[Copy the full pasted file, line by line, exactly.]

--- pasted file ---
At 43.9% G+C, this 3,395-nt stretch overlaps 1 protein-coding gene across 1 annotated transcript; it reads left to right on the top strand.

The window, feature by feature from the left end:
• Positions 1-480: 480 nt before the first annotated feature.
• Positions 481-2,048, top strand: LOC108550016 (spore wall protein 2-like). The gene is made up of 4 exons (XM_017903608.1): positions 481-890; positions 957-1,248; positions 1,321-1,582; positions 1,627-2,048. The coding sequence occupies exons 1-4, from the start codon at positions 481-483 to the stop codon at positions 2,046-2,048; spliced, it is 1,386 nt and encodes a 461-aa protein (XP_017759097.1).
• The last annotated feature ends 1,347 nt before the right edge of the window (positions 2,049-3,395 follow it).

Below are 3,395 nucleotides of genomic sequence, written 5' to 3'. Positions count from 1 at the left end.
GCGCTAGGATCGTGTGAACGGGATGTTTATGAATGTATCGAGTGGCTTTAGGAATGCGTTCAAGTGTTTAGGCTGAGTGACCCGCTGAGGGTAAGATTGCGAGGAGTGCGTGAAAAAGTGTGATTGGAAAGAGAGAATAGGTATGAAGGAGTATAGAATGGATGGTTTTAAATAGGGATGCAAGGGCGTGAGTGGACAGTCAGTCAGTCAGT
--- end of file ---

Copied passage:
At 43.9% G+C, this 3,395-nt stretch overlaps 1 protein-coding gene across 1 annotated transcript; it reads left to right on the top strand.

The window, feature by feature from the left end:
• Positions 1-480: 480 nt before the first annotated feature.
• Positions 481-2,048, top strand: LOC108550016 (spore wall protein 2-like). The gene is made up of 4 exons (XM_017903608.1): positions 481-890; positions 957-1,248; positions 1,321-1,582; positions 1,627-2,048. The coding sequence occupies exons 1-4, from the start codon at positions 481-483 to the stop codon at positions 2,046-2,048; spliced, it is 1,386 nt and encodes a 461-aa protein (XP_017759097.1).
• The last annotated feature ends 1,347 nt before the right edge of the window (positions 2,049-3,395 follow it).

Below are 3,395 nucleotides of genomic sequence, written 5' to 3'. Positions count from 1 at the left end.
GCGCTAGGATCGTGTGAACGGGATGTTTATGAATGTATCGAGTGGCTTTAGGAATGCGTTCAAGTGTTTAGGCTGAGTGACCCGCTGAGGGTAAGATTGCGAGGAGTGCGTGAAAAAGTGTGATTGGAAAGAGAGAATAGGTATGAAGGAGTATAGAATGGATGGTTTTAAATAGGGATGCAAGGGCGTGAGTGGACAGTCAGTCAGTCAGT